Aloof is a branding consultancy based in Sussex, UK. We recently talked to their Directors, James Crossett and Sam Aloof.
What inspired you to start Aloof?
An innate need to be creating, to add value, to be imaginative, to solve problems or improve the status quo. To contribute to the quality of people’s lives and see them enjoying the work we produce.
What do you consider to be your best piece of work to date?
Every client, brief and set of circumstances is very individual so it’s hard to compare one project against another. We’re mostly looking forward too, so the next project tends to be the one that has the studio’s focus…
“We have an innate desire to reduce when we design.”
What was the process like in creating Aloof’s new identity, and realising you needed a completely stripped back look?
We have an innate desire to reduce when we design, so it was less of a realisation and more of an instinct to be as reductive as we could be given it was our own project. Without compromise.
Do you believe design can ever be too simple or reduced?
Did you view the Gloria Cortina art book as a continuation of the identity you created, or did you feel it required a different approach?
It unquestionably relates to the body of work we have produced for Gloria, but we were mindful that it would need to work as a self-contained piece for global distribution. Therefore a new typographic approach, set of graphic devices and colour palette were developed exclusively for the book during its 18 month creation.
Did you face any challenges in taking Pentagram’s initial visual identity and strategy for Rathfinny and using it for your parts of the project?
Getting up-to-speed on a brand identity scheme you were not initially involved is always a challenge requiring extensive research, learning and interpretation. In this instance we chose to be bold, and rather than being overly reverent to what Pentagram had established, we set out to understand it and then interpret and implement it on our own terms. This allowed us to think freely and to move the brand forward with some smart thinking, whilst relating to Pentagram’s unquestionably sound vision.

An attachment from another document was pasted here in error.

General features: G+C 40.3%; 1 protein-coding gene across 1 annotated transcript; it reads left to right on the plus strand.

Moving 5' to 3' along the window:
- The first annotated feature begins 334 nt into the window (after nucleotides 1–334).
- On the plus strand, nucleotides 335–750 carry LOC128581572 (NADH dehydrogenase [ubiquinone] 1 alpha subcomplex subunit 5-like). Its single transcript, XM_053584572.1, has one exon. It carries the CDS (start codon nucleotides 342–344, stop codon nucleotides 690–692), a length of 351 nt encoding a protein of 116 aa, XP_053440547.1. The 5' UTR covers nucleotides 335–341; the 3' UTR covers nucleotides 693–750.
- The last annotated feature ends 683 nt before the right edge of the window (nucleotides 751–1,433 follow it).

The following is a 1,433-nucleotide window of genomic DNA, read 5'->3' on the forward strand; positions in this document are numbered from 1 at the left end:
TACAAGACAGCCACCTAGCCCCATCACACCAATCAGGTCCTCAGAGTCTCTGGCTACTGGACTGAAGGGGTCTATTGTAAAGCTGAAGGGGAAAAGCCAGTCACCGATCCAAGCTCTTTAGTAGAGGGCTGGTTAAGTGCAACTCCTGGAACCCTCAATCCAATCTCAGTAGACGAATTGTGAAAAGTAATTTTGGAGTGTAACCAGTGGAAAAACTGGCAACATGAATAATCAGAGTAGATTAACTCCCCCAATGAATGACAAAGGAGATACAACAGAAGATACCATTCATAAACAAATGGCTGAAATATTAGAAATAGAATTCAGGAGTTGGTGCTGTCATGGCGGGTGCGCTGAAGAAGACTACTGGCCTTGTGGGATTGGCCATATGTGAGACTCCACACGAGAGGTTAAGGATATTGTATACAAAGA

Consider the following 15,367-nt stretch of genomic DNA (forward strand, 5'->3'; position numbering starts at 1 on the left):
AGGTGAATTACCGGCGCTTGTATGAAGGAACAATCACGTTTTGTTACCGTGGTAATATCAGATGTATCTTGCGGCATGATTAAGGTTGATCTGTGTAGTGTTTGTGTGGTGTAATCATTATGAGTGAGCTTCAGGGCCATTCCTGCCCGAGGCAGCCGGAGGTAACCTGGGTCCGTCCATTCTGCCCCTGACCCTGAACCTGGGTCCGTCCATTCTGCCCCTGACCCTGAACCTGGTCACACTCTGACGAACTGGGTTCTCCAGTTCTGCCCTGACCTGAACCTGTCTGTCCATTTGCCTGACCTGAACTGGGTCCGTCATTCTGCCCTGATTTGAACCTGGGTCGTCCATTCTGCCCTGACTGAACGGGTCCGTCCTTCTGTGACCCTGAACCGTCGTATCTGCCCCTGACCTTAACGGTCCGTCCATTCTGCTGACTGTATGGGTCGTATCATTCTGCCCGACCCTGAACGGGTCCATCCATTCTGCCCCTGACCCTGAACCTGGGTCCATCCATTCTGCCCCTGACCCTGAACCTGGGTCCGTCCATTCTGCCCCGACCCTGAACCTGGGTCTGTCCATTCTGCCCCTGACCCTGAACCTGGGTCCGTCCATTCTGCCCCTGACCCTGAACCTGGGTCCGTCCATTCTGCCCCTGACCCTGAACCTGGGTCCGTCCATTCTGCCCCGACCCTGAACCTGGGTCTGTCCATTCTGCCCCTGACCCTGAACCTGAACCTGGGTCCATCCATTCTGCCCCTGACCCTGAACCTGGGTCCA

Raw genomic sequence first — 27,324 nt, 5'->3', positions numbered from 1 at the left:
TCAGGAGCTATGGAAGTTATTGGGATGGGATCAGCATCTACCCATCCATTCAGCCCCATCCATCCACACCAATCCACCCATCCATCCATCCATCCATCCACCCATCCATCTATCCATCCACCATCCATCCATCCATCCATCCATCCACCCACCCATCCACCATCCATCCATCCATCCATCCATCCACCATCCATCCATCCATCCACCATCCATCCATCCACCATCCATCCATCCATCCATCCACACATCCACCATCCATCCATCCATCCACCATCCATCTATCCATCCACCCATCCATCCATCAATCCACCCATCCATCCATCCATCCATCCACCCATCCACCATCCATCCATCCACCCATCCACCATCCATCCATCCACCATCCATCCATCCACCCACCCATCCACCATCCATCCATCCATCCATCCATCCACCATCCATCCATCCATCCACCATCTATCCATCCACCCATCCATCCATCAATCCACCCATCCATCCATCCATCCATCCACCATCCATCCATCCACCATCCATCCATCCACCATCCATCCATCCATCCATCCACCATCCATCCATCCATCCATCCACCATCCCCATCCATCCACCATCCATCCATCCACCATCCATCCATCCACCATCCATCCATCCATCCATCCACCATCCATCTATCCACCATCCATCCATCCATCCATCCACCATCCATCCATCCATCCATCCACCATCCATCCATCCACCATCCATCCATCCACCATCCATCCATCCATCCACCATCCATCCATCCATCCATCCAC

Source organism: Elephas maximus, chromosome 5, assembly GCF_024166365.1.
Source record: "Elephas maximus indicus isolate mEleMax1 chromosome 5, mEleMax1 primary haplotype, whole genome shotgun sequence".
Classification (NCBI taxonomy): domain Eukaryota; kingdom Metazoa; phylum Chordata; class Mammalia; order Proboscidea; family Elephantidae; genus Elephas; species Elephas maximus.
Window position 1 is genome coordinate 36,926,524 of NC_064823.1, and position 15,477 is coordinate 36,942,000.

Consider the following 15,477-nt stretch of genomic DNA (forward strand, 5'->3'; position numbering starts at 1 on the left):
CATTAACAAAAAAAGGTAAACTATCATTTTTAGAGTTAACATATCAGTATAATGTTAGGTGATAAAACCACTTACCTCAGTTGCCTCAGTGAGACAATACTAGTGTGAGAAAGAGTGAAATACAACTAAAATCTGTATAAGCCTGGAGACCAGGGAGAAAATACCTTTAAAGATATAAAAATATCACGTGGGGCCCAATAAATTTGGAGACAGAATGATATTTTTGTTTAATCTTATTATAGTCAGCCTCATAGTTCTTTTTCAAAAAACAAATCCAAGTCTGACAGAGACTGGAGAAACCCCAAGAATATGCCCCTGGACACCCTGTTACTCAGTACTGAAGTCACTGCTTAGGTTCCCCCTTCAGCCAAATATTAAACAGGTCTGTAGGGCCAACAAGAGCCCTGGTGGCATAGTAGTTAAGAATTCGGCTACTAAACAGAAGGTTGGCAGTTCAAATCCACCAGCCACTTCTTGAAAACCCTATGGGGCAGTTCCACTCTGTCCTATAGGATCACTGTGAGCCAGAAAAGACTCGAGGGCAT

“In this instance we chose to be bold, and rather than being overly reverent to what Pentagram had established.”
If you could only create with one typeface ever again, what would it be?
Restricted to just one typeface, we have no doubt we’d feel compelled to start drawing our own. We’ve adapted typefaces in the past where we haven’t been able to find a face that quite communicates what we need it to, so we don’t imagine it would take long for our uncompromising instinct to kick in.
When creating an identity as minimal as your work for Leigh Simpson, what are the most important things to get right?
Taking the time to explain our thinking proved essential to enabling him to believe. Leigh had got used to a certain way of presenting his work so to him the approach of reduction was bold, and the temptation to add never far away. To us it was logical to put a super-edit of his work centre stage – people employ photographers to let their pictures do the talking right?
“Taking the time to explain our thinking proved essential to enabling him to believe.”
What is your dream branding project?
One where Aloof can make a real difference to someone’s business, working with people who understand the game changing role design can play.
What are the pros and cons of being a design studio outside of London?
From the outset in 1999, it’s been a conscious decision to set up our studio outside of London, despite the fact that historically the majority of our clients were London based. To us, it’s all pros. We perceive that being in amongst creative influence, as a constant, can be detrimental to our independent creative thinking. We’re openly influenced by what happens in London and beyond, but being ‘outside’ helps us to remain firmly connected to what we believe in.